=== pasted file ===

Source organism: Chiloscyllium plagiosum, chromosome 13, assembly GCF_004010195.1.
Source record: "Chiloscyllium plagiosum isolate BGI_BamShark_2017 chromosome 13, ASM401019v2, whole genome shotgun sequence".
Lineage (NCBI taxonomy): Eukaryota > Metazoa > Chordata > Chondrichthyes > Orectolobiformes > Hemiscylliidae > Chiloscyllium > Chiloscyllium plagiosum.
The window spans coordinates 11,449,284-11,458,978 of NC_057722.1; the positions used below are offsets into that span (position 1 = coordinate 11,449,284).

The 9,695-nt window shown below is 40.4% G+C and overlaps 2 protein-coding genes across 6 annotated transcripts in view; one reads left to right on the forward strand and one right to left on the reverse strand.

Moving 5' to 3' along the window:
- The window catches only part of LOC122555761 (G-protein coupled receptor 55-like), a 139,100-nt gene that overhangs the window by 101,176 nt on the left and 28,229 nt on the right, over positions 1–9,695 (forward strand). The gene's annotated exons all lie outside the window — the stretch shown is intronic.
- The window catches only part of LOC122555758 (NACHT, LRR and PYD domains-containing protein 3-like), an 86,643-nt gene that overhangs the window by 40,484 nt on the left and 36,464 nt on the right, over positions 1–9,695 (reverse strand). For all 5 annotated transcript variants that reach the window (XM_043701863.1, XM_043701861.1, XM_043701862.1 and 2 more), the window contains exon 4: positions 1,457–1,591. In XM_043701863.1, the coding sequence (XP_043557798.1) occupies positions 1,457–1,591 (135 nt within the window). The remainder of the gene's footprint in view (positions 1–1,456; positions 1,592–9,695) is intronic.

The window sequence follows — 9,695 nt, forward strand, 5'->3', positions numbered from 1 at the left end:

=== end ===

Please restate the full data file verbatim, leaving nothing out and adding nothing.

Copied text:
Source organism: Chiloscyllium plagiosum, chromosome 13, assembly GCF_004010195.1.
Source record: "Chiloscyllium plagiosum isolate BGI_BamShark_2017 chromosome 13, ASM401019v2, whole genome shotgun sequence".
Lineage (NCBI taxonomy): Eukaryota > Metazoa > Chordata > Chondrichthyes > Orectolobiformes > Hemiscylliidae > Chiloscyllium > Chiloscyllium plagiosum.
The window spans coordinates 11,449,284-11,458,978 of NC_057722.1; the positions used below are offsets into that span (position 1 = coordinate 11,449,284).

The 9,695-nt window shown below is 40.4% G+C and overlaps 2 protein-coding genes across 6 annotated transcripts in view; one reads left to right on the forward strand and one right to left on the reverse strand.

Moving 5' to 3' along the window:
- The window catches only part of LOC122555761 (G-protein coupled receptor 55-like), a 139,100-nt gene that overhangs the window by 101,176 nt on the left and 28,229 nt on the right, over positions 1–9,695 (forward strand). The gene's annotated exons all lie outside the window — the stretch shown is intronic.
- The window catches only part of LOC122555758 (NACHT, LRR and PYD domains-containing protein 3-like), an 86,643-nt gene that overhangs the window by 40,484 nt on the left and 36,464 nt on the right, over positions 1–9,695 (reverse strand). For all 5 annotated transcript variants that reach the window (XM_043701863.1, XM_043701861.1, XM_043701862.1 and 2 more), the window contains exon 4: positions 1,457–1,591. In XM_043701863.1, the coding sequence (XP_043557798.1) occupies positions 1,457–1,591 (135 nt within the window). The remainder of the gene's footprint in view (positions 1–1,456; positions 1,592–9,695) is intronic.

The window sequence follows — 9,695 nt, forward strand, 5'->3', positions numbered from 1 at the left end: